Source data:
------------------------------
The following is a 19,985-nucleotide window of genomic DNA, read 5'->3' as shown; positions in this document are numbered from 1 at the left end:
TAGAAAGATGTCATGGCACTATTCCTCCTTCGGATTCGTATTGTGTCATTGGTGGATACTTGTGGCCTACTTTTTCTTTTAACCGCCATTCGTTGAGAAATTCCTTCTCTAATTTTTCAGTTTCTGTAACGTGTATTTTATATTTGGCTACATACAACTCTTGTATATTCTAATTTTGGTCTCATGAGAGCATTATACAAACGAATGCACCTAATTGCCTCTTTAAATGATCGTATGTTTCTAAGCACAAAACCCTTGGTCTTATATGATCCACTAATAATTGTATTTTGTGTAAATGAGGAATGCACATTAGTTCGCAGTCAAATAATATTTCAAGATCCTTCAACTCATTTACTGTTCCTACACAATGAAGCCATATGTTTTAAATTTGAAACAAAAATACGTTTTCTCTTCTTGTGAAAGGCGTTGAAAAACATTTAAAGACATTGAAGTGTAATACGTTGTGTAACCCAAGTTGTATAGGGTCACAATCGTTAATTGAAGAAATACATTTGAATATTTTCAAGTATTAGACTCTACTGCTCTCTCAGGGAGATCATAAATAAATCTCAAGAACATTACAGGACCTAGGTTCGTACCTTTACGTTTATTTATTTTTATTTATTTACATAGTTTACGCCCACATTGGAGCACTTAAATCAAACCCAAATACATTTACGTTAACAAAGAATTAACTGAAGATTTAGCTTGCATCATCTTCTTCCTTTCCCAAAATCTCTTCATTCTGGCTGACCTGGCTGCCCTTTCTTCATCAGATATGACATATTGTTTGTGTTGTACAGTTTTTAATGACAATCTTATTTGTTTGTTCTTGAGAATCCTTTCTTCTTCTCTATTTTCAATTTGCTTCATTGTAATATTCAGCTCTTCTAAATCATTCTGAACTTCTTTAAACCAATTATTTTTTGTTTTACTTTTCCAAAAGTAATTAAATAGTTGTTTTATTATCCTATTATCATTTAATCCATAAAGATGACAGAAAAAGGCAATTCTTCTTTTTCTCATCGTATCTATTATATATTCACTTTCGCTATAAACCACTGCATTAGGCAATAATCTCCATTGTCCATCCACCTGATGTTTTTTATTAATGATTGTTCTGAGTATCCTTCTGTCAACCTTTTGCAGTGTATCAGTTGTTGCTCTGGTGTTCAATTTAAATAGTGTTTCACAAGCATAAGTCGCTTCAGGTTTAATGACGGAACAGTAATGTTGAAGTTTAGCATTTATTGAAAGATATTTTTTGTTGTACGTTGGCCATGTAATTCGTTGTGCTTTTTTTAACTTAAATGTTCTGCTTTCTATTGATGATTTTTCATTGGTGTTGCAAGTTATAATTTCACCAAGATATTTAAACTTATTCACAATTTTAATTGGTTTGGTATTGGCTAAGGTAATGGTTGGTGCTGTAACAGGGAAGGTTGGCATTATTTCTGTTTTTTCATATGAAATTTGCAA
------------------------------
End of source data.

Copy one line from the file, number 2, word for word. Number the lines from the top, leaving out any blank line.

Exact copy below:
TAGAAAGATGTCATGGCACTATTCCTCCTTCGGATTCGTATTGTGTCATTGGTGGATACTTGTGGCCTACTTTTTCTTTTAACCGCCATTCGTTGAGAAATTCCTTCTCTAATTTTTCAGTTTCTGTAACGTGTATTTTATATTTGGCTACATACAACTCTTGTATATTCTAATTTTGGTCTCATGAGAGCATTATACAAACGAATGCACCTAATTGCCTCTTTAAATGATCGTATGTTTCTAAGCACAAAACCCTTGGTCTTATATGATCCACTAATAATTGTATTTTGTGTAAATGAGGAATGCACATTAGTTCGCAGTCAAATAATATTTCAAGATCCTTCAACTCATTTACTGTTCCTACACAATGAAGCCATATGTTTTAAATTTGAAACAAAAATACGTTTTCTCTTCTTGTGAAAGGCGTTGAAAAACATTTAAAGACATTGAAGTGTAATACGTTGTGTAACCCAAGTTGTATAGGGTCACAATCGTTAATTGAAGAAATACATTTGAATATTTTCAAGTATTAGACTCTACTGCTCTCTCAGGGAGATCATAAATAAATCTCAAGAACATTACAGGACCTAGGTTCGTACCTTTACGTTTATTTATTTTTATTTATTTACATAGTTTACGCCCACATTGGAGCACTTAAATCAAACCCAAATACATTTACGTTAACAAAGAATTAACTGAAGATTTAGCTTGCATCATCTTCTTCCTTTCCCAAAATCTCTTCATTCTGGCTGACCTGGCTGCCCTTTCTTCATCAGATATGACATATTGTTTGTGTTGTACAGTTTTTAATGACAATCTTATTTGTTTGTTCTTGAGAATCCTTTCTTCTTCTCTATTTTCAATTTGCTTCATTGTAATATTCAGCTCTTCTAAATCATTCTGAACTTCTTTAAACCAATTATTTTTTGTTTTACTTTTCCAAAAGTAATTAAATAGTTGTTTTATTATCCTATTATCATTTAATCCATAAAGATGACAGAAAAAGGCAATTCTTCTTTTTCTCATCGTATCTATTATATATTCACTTTCGCTATAAACCACTGCATTAGGCAATAATCTCCATTGTCCATCCACCTGATGTTTTTTATTAATGATTGTTCTGAGTATCCTTCTGTCAACCTTTTGCAGTGTATCAGTTGTTGCTCTGGTGTTCAATTTAAATAGTGTTTCACAAGCATAAGTCGCTTCAGGTTTAATGACGGAACAGTAATGTTGAAGTTTAGCATTTATTGAAAGATATTTTTTGTTGTACGTTGGCCATGTAATTCGTTGTGCTTTTTTTAACTTAAATGTTCTGCTTTCTATTGATGATTTTTCATTGGTGTTGCAAGTTATAATTTCACCAAGATATTTAAACTTATTCACAATTTTAATTGGTTTGGTATTGGCTAAGGTAATGGTTGGTGCTGTAACAGGGAAGGTTGGCATTATTTCTGTTTTTTCATATGAAATTTGCAA